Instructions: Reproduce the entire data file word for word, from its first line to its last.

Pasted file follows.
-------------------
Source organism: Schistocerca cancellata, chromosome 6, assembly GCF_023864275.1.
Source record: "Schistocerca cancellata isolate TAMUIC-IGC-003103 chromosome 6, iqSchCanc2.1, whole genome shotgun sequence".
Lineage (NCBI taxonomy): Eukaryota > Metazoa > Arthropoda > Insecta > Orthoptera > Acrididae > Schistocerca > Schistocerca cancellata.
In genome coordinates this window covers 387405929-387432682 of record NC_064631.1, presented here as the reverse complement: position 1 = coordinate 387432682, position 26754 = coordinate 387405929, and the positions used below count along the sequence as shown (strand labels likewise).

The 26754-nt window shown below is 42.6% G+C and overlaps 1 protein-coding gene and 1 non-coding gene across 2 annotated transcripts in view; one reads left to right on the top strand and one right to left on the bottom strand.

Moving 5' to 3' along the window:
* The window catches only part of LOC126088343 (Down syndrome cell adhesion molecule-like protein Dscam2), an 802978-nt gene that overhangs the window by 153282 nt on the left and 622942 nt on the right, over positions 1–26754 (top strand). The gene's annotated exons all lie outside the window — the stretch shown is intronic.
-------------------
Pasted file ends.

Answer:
Source organism: Schistocerca cancellata, chromosome 6, assembly GCF_023864275.1.
Source record: "Schistocerca cancellata isolate TAMUIC-IGC-003103 chromosome 6, iqSchCanc2.1, whole genome shotgun sequence".
Lineage (NCBI taxonomy): Eukaryota > Metazoa > Arthropoda > Insecta > Orthoptera > Acrididae > Schistocerca > Schistocerca cancellata.
In genome coordinates this window covers 387405929-387432682 of record NC_064631.1, presented here as the reverse complement: position 1 = coordinate 387432682, position 26754 = coordinate 387405929, and the positions used below count along the sequence as shown (strand labels likewise).

The 26754-nt window shown below is 42.6% G+C and overlaps 1 protein-coding gene and 1 non-coding gene across 2 annotated transcripts in view; one reads left to right on the top strand and one right to left on the bottom strand.

Moving 5' to 3' along the window:
* The window catches only part of LOC126088343 (Down syndrome cell adhesion molecule-like protein Dscam2), an 802978-nt gene that overhangs the window by 153282 nt on the left and 622942 nt on the right, over positions 1–26754 (top strand). The gene's annotated exons all lie outside the window — the stretch shown is intronic.